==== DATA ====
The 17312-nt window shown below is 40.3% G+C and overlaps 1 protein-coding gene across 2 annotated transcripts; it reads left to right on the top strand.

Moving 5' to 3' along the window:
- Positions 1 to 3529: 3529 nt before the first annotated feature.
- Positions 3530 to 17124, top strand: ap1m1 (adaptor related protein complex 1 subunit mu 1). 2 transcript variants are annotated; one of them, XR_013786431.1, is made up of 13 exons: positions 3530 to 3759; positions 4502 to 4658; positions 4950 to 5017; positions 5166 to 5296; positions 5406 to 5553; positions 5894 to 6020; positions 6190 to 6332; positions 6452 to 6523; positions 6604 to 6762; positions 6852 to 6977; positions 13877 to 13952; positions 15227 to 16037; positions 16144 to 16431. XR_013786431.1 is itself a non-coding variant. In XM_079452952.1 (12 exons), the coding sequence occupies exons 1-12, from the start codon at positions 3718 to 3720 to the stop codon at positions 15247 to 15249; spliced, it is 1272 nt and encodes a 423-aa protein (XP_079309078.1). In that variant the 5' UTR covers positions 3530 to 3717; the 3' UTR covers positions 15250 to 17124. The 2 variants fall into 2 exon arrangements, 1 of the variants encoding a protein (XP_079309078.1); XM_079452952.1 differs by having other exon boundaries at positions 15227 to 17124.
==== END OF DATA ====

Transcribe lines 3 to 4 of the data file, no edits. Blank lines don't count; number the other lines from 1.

- Positions 1 to 3529: 3529 nt before the first annotated feature.
- Positions 3530 to 17124, top strand: ap1m1 (adaptor related protein complex 1 subunit mu 1). 2 transcript variants are annotated; one of them, XR_013786431.1, is made up of 13 exons: positions 3530 to 3759; positions 4502 to 4658; positions 4950 to 5017; positions 5166 to 5296; positions 5406 to 5553; positions 5894 to 6020; positions 6190 to 6332; positions 6452 to 6523; positions 6604 to 6762; positions 6852 to 6977; positions 13877 to 13952; positions 15227 to 16037; positions 16144 to 16431. XR_013786431.1 is itself a non-coding variant. In XM_079452952.1 (12 exons), the coding sequence occupies exons 1-12, from the start codon at positions 3718 to 3720 to the stop codon at positions 15247 to 15249; spliced, it is 1272 nt and encodes a 423-aa protein (XP_079309078.1). In that variant the 5' UTR covers positions 3530 to 3717; the 3' UTR covers positions 15250 to 17124. The 2 variants fall into 2 exon arrangements, 1 of the variants encoding a protein (XP_079309078.1); XM_079452952.1 differs by having other exon boundaries at positions 15227 to 17124.